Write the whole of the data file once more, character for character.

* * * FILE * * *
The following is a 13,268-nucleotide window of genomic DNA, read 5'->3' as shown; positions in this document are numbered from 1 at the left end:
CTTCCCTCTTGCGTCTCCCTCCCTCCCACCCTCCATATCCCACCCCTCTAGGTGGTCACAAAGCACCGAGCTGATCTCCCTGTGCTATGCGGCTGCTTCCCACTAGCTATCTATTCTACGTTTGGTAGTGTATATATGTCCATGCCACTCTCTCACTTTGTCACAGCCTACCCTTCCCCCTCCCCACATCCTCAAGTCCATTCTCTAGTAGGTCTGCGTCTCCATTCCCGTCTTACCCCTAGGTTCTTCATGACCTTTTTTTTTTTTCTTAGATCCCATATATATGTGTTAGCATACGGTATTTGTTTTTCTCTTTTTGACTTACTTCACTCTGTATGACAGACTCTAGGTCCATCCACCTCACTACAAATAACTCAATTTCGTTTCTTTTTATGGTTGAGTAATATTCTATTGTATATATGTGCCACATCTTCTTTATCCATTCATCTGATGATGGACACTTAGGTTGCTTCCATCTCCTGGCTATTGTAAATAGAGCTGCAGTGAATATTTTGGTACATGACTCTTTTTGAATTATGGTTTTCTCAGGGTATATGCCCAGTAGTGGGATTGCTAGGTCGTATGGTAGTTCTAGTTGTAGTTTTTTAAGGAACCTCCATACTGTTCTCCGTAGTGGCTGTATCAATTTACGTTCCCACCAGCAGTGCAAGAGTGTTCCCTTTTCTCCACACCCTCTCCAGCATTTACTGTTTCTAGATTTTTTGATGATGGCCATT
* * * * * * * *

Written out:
The following is a 13,268-nucleotide window of genomic DNA, read 5'->3' as shown; positions in this document are numbered from 1 at the left end:
CTTCCCTCTTGCGTCTCCCTCCCTCCCACCCTCCATATCCCACCCCTCTAGGTGGTCACAAAGCACCGAGCTGATCTCCCTGTGCTATGCGGCTGCTTCCCACTAGCTATCTATTCTACGTTTGGTAGTGTATATATGTCCATGCCACTCTCTCACTTTGTCACAGCCTACCCTTCCCCCTCCCCACATCCTCAAGTCCATTCTCTAGTAGGTCTGCGTCTCCATTCCCGTCTTACCCCTAGGTTCTTCATGACCTTTTTTTTTTTTCTTAGATCCCATATATATGTGTTAGCATACGGTATTTGTTTTTCTCTTTTTGACTTACTTCACTCTGTATGACAGACTCTAGGTCCATCCACCTCACTACAAATAACTCAATTTCGTTTCTTTTTATGGTTGAGTAATATTCTATTGTATATATGTGCCACATCTTCTTTATCCATTCATCTGATGATGGACACTTAGGTTGCTTCCATCTCCTGGCTATTGTAAATAGAGCTGCAGTGAATATTTTGGTACATGACTCTTTTTGAATTATGGTTTTCTCAGGGTATATGCCCAGTAGTGGGATTGCTAGGTCGTATGGTAGTTCTAGTTGTAGTTTTTTAAGGAACCTCCATACTGTTCTCCGTAGTGGCTGTATCAATTTACGTTCCCACCAGCAGTGCAAGAGTGTTCCCTTTTCTCCACACCCTCTCCAGCATTTACTGTTTCTAGATTTTTTGATGATGGCCATT